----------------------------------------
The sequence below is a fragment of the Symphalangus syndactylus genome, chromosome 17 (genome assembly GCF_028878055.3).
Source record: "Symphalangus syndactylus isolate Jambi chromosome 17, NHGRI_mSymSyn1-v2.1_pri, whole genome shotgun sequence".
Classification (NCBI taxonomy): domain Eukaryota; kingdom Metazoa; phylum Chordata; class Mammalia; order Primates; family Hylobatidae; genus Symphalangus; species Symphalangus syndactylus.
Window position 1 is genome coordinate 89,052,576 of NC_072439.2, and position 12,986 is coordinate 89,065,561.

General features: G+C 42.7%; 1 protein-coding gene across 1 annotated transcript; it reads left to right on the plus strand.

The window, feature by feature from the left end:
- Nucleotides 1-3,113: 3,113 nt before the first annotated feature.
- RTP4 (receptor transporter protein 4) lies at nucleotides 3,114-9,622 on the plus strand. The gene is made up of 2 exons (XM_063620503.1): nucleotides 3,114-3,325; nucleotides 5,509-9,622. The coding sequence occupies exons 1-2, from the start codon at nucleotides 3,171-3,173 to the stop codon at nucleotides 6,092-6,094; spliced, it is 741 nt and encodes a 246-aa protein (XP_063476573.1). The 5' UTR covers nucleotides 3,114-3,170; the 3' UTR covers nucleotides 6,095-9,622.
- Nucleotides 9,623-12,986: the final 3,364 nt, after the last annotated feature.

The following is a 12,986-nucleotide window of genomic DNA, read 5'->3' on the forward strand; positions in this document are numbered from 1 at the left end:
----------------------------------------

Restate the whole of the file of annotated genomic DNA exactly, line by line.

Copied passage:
The sequence below is a fragment of the Symphalangus syndactylus genome, chromosome 17 (genome assembly GCF_028878055.3).
Source record: "Symphalangus syndactylus isolate Jambi chromosome 17, NHGRI_mSymSyn1-v2.1_pri, whole genome shotgun sequence".
Classification (NCBI taxonomy): domain Eukaryota; kingdom Metazoa; phylum Chordata; class Mammalia; order Primates; family Hylobatidae; genus Symphalangus; species Symphalangus syndactylus.
Window position 1 is genome coordinate 89,052,576 of NC_072439.2, and position 12,986 is coordinate 89,065,561.

General features: G+C 42.7%; 1 protein-coding gene across 1 annotated transcript; it reads left to right on the plus strand.

The window, feature by feature from the left end:
- Nucleotides 1-3,113: 3,113 nt before the first annotated feature.
- RTP4 (receptor transporter protein 4) lies at nucleotides 3,114-9,622 on the plus strand. The gene is made up of 2 exons (XM_063620503.1): nucleotides 3,114-3,325; nucleotides 5,509-9,622. The coding sequence occupies exons 1-2, from the start codon at nucleotides 3,171-3,173 to the stop codon at nucleotides 6,092-6,094; spliced, it is 741 nt and encodes a 246-aa protein (XP_063476573.1). The 5' UTR covers nucleotides 3,114-3,170; the 3' UTR covers nucleotides 6,095-9,622.
- Nucleotides 9,623-12,986: the final 3,364 nt, after the last annotated feature.

The following is a 12,986-nucleotide window of genomic DNA, read 5'->3' on the forward strand; positions in this document are numbered from 1 at the left end: